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The Asylum

Welcome to the Asylum. This is a site devoted to politics and current events in America, and around the globe. The THREE lunatics posting here are unabashed conservatives that go after the liberal lies and deceit prevalent in the debate of the day. We'd like to add that the views expressed here do not reflect the views of other inmates, nor were any inmates harmed in the creation of this site.

Location: Mesa, Arizona, United States

Who are we? We're a married couple who has a passion for politics and current events. That's what this site is about. If you read us, you know what we stand for.

Sunday, November 26, 2006

France And Italy: Thanks For Paying Those Ransoms

I saw this in the New York Times this morning, and I'm a little ticked. I'll explain in a moment:

The insurgency in Iraq is now self-sustaining financially, raising tens of millions of dollars a year from oil smuggling, kidnapping, counterfeiting, connivance by corrupt Islamic charities and other crimes that the Iraqi government and its American patrons have been largely unable to prevent, a classified United States government report has concluded.

The report, obtained by The New York Times, estimates that groups responsible for many insurgent and terrorist attacks are raising $70 million to $200 million a year from illegal activities. It says $25 million to $100 million of that comes from oil smuggling and other criminal activity involving the state-owned oil industry, aided by “corrupt and complicit” Iraqi officials.

As much as $36 million a year comes from ransoms paid for hundreds of kidnap victims, the report says. It estimates that unnamed foreign governments — previously identified by American officials as including France and Italy — paid $30 million in ransom last year.

A copy of the seven-page report was made available to The Times by American officials who said the findings could improve understanding of the challenges the United States faces in Iraq.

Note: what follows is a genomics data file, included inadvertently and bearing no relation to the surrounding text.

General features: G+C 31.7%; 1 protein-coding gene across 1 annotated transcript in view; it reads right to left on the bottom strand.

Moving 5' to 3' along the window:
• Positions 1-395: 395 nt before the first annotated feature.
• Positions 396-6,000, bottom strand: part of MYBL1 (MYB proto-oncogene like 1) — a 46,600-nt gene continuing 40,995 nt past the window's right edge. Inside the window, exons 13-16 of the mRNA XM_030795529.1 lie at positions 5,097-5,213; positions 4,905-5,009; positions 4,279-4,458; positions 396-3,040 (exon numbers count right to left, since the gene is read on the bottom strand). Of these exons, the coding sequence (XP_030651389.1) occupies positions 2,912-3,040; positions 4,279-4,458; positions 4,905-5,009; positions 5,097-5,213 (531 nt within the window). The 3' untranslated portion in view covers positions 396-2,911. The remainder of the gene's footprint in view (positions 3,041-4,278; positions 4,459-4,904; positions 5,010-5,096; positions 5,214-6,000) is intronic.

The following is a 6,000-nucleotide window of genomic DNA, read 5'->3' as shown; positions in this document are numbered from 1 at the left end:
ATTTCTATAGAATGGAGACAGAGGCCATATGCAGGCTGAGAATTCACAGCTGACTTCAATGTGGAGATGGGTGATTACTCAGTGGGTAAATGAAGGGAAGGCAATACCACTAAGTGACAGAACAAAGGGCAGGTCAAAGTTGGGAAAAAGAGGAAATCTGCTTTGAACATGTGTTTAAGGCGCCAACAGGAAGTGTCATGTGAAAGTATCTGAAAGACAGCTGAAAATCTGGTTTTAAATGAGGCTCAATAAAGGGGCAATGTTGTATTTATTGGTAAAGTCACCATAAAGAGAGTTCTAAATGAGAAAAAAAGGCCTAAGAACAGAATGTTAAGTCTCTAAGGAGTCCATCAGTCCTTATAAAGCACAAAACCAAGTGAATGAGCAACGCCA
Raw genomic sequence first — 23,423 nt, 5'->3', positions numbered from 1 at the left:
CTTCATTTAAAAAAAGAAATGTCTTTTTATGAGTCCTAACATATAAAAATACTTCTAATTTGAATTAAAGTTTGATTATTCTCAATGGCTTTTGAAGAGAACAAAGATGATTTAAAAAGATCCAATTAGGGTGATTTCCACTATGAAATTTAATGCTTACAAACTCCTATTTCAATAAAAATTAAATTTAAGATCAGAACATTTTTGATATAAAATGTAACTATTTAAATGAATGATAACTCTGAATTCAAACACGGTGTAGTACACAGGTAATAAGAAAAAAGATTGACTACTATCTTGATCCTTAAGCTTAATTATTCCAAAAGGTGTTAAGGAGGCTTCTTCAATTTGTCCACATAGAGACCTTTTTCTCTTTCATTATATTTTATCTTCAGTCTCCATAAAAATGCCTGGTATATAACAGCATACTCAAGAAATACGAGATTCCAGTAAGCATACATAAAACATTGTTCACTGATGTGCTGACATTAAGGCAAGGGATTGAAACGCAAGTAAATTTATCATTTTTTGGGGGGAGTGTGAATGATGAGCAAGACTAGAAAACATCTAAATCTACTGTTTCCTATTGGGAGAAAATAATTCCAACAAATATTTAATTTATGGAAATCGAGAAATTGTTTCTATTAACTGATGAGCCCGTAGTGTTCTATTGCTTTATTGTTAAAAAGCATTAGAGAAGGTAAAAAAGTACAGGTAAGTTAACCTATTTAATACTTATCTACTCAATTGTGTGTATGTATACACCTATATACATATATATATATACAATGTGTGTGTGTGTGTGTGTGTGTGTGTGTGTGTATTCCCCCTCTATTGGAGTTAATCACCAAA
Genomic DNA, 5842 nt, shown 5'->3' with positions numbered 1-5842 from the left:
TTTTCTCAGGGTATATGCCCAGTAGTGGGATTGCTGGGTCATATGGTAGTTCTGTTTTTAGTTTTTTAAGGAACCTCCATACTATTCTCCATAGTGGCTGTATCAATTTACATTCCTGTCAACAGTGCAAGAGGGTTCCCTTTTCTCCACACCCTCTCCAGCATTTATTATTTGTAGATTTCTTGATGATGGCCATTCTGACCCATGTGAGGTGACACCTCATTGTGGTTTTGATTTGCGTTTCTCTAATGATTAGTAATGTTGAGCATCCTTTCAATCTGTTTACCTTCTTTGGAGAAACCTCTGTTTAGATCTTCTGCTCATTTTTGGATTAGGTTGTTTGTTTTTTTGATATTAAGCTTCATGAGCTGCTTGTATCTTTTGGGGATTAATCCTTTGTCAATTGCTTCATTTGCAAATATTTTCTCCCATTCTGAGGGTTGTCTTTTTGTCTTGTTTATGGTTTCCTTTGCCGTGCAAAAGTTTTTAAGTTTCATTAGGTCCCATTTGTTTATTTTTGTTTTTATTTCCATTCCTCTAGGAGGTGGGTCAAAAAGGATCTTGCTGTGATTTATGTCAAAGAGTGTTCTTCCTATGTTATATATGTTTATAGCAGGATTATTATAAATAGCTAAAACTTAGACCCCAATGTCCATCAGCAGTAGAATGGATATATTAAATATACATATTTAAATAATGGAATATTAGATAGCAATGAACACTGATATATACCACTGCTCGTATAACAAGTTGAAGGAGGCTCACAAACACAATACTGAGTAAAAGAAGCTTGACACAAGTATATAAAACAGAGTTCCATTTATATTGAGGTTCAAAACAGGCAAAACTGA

The report offers little hope that much can be done, at least soon, to choke off insurgent revenues. For one thing, it acknowledges how little the American authorities in Iraq know — three and a half years after the invasion that toppled Saddam Hussein — about crucial aspects of insurgent operations. For another, it paints an almost despairing picture of the Iraqi government’s ability, or willingness, to take steps to tamp down the insurgency’s financing.

Here's just a few reasons why I'm upset with this story--

The Times, once again, goes to great lengths to blow a classified report. This has got to stop, and someone in Justice had better find their kishkas regarding the press's blatant disregard for anything that is classified by the government. BECAUSE these yay-hoos haven't been taken down a peg or two over their criminal behavior, they're just as emboldened as the terrorists when appeased. Let me make this perfectly, crystal clear for our readers. The news outlets CAN BE PROSECUTED for revealing classified material. They're not above the law, and have no First Amendment protections shielding them from such. Would Justice and the administration have the same opinion of the Times if they out-and-out revealed the identity of a clandestine intelligence officer that had infiltrated a terrorist cell? I doubt that, very much, so what makes these revelations any different?